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I know some people see reading as a waste of time, but the same could be said for watching TV, movies, sitting on Facebook. I use reading in a similar way that I write: for a moment, an evening, half an hour in the bath, I can completely forget my own silly little life and petty problems, and immerse myself in other peoples’ lives. Stories touch us in different ways and there are some books that I feel have changed my life, or my viewpoint, or have opened my eyes – The Golden Notebook by Doris Lessing, If This is a Man by Primo Levi, A Tale for the Time Being by Ruth Ozeki, plus countless others. I’ve read His Dark Materials at so many different points in my life and each time it speaks to me in a different way, a huge accomplishment for what is often simply categorised as a children’s book.

Also, so excited about Philip Pullman’s next series about Lyra!

When I have a child, alongside that child running around outside, playing and learning, understanding the importance of time, and money, and kindness, and gratitude, I will spend time reading with them. I have my mother’s set of Narnia books that she had as a girl and those will go to this as yet imaginary child. And of course if writing is to be (as I hope) my occupation, I’d like my child to understand the worth of that, and the importance of imagination, even if they have no desire to write (which is OK too).

So books are important, yay? I have big plans to make a study/library in Grandad’s house, and that will be my writing cave, where behind closed doors, the magic will (hopefully) happen.

Katy

My Goodreads Challenge – February Review, Burial Rites

So February has been and went and true to my goals, I finished my book for the second month of the year, and this time it was Hannah Kent’s Burial Rites. I’ve had this book on my bookshelf for a good long time and never picked it up so I thought now was as good time as ever. I must admit I think my enjoyment of it was certainly marred by the fact I started reading Ruth Ozeki’s A Tale for the Time Being and was utterly wrapped up in that.

Burial Rites is one of those books that was nominated for awards and was on everyone’s TBR list. There was a lot of hype and if everybody didn’t have a copy in their bag, they knew somebody who did. The story sounded compelling, and it fit into a perfect period of time: Nordic/Scandi thrillers, female-led murder mysteries. If it had been called The Girl in Iceland it might have sold even more.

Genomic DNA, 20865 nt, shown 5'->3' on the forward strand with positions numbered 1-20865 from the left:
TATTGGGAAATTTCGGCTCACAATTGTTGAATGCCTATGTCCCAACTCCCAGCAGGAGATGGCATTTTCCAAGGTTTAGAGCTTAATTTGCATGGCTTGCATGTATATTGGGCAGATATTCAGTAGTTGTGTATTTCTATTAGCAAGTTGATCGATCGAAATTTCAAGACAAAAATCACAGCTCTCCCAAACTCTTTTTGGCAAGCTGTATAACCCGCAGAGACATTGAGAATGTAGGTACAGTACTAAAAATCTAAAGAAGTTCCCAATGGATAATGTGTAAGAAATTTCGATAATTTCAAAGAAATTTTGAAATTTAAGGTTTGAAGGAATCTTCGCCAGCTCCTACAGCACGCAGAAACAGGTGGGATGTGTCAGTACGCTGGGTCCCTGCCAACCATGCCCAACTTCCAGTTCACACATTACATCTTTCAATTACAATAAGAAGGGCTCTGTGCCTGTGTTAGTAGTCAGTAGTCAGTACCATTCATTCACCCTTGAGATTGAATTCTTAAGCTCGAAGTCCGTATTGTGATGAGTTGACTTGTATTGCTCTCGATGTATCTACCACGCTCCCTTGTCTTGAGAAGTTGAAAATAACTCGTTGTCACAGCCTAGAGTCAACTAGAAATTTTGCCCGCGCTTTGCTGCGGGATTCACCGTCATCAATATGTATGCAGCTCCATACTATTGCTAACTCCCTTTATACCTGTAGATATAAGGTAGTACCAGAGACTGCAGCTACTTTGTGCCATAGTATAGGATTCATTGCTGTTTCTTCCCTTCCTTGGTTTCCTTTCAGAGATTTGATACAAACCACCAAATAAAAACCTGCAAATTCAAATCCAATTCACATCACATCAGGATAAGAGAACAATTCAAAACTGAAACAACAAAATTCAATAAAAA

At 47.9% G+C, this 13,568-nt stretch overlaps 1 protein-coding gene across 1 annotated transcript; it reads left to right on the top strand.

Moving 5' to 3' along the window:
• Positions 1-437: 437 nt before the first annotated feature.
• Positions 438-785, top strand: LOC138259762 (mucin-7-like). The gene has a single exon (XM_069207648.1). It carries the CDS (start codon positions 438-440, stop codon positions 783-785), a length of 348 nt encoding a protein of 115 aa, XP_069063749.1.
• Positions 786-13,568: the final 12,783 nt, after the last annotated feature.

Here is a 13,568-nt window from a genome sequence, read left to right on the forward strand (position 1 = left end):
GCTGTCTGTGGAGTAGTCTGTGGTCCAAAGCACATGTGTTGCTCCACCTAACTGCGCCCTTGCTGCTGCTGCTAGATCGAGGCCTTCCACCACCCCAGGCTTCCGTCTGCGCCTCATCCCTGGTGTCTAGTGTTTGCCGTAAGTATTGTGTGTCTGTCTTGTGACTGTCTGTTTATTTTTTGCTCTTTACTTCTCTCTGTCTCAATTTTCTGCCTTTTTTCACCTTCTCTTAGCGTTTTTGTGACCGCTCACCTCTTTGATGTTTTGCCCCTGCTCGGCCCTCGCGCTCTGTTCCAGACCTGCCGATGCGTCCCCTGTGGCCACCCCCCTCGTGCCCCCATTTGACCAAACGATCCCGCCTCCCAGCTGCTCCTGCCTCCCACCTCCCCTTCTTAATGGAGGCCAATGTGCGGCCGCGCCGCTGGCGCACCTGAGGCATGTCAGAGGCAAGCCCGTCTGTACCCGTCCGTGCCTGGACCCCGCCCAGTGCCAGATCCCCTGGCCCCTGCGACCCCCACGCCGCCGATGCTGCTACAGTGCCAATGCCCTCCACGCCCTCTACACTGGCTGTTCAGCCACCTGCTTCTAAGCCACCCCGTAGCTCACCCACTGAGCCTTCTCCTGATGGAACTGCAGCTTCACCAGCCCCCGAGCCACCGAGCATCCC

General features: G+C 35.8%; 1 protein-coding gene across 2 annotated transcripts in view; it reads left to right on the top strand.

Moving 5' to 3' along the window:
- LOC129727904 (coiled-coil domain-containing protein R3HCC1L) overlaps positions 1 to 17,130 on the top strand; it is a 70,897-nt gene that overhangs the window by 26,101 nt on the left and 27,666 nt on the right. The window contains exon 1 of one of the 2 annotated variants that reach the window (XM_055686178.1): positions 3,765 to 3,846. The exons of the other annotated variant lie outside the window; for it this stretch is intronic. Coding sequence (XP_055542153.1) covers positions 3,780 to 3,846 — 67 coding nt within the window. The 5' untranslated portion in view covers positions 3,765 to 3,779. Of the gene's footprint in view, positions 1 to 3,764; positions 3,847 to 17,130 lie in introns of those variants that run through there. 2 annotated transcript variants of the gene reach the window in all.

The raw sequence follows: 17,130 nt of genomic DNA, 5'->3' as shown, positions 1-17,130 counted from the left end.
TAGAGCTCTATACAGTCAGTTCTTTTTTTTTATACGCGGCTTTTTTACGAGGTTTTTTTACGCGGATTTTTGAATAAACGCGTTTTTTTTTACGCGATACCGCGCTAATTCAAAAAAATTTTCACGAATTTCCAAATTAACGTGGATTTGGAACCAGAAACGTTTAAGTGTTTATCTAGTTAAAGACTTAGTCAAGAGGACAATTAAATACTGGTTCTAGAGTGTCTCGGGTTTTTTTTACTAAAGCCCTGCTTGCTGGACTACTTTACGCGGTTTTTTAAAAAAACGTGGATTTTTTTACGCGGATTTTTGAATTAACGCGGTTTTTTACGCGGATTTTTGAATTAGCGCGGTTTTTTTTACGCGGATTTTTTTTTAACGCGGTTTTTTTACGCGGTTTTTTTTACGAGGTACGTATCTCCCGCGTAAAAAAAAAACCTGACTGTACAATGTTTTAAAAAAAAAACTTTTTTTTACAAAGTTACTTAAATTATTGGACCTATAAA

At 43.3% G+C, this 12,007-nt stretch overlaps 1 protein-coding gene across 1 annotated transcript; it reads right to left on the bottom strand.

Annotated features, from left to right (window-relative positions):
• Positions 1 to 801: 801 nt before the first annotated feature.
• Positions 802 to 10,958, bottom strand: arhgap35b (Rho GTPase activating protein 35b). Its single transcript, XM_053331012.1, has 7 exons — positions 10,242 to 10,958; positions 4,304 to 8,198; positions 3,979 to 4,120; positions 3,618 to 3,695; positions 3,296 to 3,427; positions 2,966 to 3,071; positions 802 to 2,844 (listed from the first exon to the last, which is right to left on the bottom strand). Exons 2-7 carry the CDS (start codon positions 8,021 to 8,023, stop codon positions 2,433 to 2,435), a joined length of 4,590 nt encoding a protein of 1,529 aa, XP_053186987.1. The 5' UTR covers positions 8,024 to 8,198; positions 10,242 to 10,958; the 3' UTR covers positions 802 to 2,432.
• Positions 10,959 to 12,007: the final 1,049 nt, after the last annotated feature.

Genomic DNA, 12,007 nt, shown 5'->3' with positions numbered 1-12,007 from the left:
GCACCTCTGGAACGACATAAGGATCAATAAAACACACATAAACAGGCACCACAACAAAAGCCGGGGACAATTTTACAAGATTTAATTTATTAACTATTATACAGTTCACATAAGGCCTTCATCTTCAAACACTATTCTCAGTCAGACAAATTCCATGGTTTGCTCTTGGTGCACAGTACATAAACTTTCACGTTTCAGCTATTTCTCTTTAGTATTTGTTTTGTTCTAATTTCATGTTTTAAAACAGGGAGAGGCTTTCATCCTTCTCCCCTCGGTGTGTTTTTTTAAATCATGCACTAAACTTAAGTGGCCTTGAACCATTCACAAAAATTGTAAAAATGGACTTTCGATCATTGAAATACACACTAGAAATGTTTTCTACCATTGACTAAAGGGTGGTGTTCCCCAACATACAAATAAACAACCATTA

Kent is only a young writer – one of these that have done Creative Writing XYZ and I’m not bitter at all (I half-wanted to do Creative Writing but everybody I spoke to about it scared me away from it with pitchforks and burning torches so there you go). The story is indeed compelling, about the consequences of a murder that has already happened in 19th century Iceland, of all places. Like Colman’s The Rule, a young writer from my neck of the woods, the barren, cold setting is winningly created with effective, sparse prose. I didn’t like the font the book was published in, which is ridiculous I know but when that’s what you’re staring at, it can really bug you if the story doesn’t drag you in and overpower you completely.

And this didn’t. I found it hard to get into for the first half of the book. There were a lot of viewpoints to follow, and the wet assistant reverend wasn’t my favourite of characters to follow, especially when he missed a lot of the action. Agnes, the central character and the only one with a first person POV, was the most interesting, but even when she told us the truth of the murder for which she was convicted and awaiting the death penalty, I didn’t feel gripped by her story. Based on true events, the narrative was haunted by unchangeability, and that was purposeful of course, but it felt like hopes were being raised every so often, all for nothing.

Kent is a good writer, but I felt the two daughters of the family Agnes stayed with were underdeveloped, bit players in the calm before the storm. Their mother was the strongest character, plagued by a cough, and I was happy she didn’t die in the end. As a newbie to farming, it was comforting to read familiar events and tasks in a cold, unforgiving environment. I think our technology on the farm isn’t much more advanced than theirs!

I haven’t picked my March book yet but it will be something short as I’m a little pressed for time. I’m trying to finish my own book before the end of the month plus we have a lot going on at the farm. I also started re-reading Robin Hobb’s Fool’s Assassin (Book 1 of Fitz and the Fool) after I finished Burial Rites, ready to start on Book 2 soon. Robin Hobb is one of my favourite writers, not just fantasy but overall. I’ve read lots of her trilogies and series, but I think Fool’s Assassin has been the hardest to get into. Fitz as a narrator is always compelling and sucks you into both his world and his thoughts, however in this book not a great deal happens over the first half. A plot point is introduced in chapter 1 and not picked up again, and instead we spend a lot of time with Fitz and Molly, and later Bee, in their home life. If I remember rightly, action picks up again, and I’m excited to see where that leads.